06. August 2007 by Mindy
Categories: Reviews | 5 comments

Comments (5)

  1. I was not as disappointed as you, but my expectations were lower. I assumed it wouldn’t be as good as The Kite Runner, much like no Potok novel ever measures up to My Name is Asher Lev, in my opinion.

    There were some turns of phrases that seemed awkward and reminded me I was reading a book, unlike The Kite Runner. I thought he did a good job of telling essentially a woman’s tale.

    I’m almost done with Infidel, which sheds even more light on the plight of women in the Muslim world. After reading it, I will go back and reread Newsweek’s special report on “Islam in America” from July 30. My guess is I’m going to have a totally different take on the issues after reading the book.

  2. I just posted a review on this book but I listened to it on audio. I think I would have liked it better if I had read it. I kept getting distracted. But I don’t believe I will take the time to read it. I do have the “Kite Runner” and am looking forwarding to reading it soon. Thanks for your review.

  3. Diana, it sounds we both took away from the book the same general benefit, i.e. greater awareness of women in Muslim culture. Do you recommend Infidel?

    Thanks for stopping by, Framed. I’ll check out your review. Hope you enjoy Kite Runner as much as I did!

  4. Mindy:

    Yes, I do recommend Infidel. I wrote a Point of Contact review for Modern Reformation’s Nov/Dec issue, so can’t say too much now, but it’s a very compelling memoir that is well written. On a spiritual level, it’s very challenging. If you’ve heard Diane Langberg speak on the abuse of women around the world, Ayaan Hirsi Ali’s story will confirm much of what she says — and break your heart.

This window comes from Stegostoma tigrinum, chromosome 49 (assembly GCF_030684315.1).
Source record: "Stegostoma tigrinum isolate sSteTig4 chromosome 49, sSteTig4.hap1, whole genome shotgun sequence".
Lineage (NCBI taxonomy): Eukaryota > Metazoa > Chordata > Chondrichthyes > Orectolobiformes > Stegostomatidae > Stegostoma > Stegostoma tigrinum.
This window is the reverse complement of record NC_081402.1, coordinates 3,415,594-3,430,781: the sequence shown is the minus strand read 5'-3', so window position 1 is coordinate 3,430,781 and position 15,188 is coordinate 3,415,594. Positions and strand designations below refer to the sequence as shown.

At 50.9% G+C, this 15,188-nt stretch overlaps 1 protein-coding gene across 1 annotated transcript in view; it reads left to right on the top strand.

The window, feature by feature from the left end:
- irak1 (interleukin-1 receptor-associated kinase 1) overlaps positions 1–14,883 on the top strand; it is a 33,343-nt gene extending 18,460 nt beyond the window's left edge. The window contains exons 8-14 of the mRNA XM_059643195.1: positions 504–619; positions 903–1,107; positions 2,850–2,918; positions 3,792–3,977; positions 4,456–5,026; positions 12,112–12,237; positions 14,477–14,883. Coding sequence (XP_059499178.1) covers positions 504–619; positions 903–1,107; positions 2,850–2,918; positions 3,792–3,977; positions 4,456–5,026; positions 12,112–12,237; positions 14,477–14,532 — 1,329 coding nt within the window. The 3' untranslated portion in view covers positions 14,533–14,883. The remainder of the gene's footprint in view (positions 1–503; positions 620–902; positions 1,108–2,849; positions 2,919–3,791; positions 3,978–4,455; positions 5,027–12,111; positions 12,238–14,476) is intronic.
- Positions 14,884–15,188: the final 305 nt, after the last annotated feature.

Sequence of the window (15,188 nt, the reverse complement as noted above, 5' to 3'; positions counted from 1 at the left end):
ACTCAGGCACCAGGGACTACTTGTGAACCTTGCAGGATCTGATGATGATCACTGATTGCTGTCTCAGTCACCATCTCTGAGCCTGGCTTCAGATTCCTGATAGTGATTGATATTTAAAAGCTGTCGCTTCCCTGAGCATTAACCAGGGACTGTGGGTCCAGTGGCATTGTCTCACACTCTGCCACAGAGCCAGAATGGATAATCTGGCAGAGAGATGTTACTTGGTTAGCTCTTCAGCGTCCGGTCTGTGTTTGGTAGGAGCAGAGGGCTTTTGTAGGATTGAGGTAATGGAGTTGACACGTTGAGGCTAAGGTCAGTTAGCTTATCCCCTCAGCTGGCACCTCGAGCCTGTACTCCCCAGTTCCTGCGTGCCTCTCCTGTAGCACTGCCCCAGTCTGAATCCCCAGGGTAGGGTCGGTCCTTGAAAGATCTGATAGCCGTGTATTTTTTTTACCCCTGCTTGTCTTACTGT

5. A THousand Splendid Suns by Khled Hosseini

    Finishing A Thousand Splendid Suns is a most evocative experience. Whereas, of course, Hosseini’s writing and dedication to educating the reader in the extent of misogyny in Afghanistan is highly successful and highly well done – the impact is devastating.

    Suns is no Kite Runner. No one seeks redemption. No one sees the LIght. The ancient battle between Light and Dark is microcosmed in Mariam’s utter despair in discovering her father’s lack of strength and her mother’s manipulative lack of commitment to life. Despite the hope she maintains, her life and death remains one of brutal beatings of body and soul with the rapid recycling of the bi-polarization of hope. I am reminded of Nietzche’s statement: “Hope is the greatest evil of mankind.”

    Yes, she has the salve of children love that gives deep meaning to her life and ultimate death. Yet i am left with Nietzche’s statement.

    The life of Laila is also experienced in Suns. love abounds in Laila’s life from her father and her dearest friend Tariq with an occasional nod from her mother. The bombing of Kabul reverses the happiness of the first 15 years of her life. Love goes underground until the births of her children. The children keep mariam and Laila alive despite Rasheed, their horrific and sociopathic husband. Rasheed is the embodiment of evil, fully sanctioned by his interpretation of his god.

    There is another love story – sweet and Disney-like with an happily-ever-after. Perhaps…

    I think there should be a warning in the book: explicit domestic abuse: those with a propensity to PTSD be aware – given that Hosseini is highly skilled in the novelist’s dictum: show don’t tell.

    Yes, well-written. Yes, domestic abuse at a height. Yes, religious abuse via misogyny to its fullest. Yes, love does grow amidst all odds. NO, not enough to balance Nietzche’s words of the devastation of hope.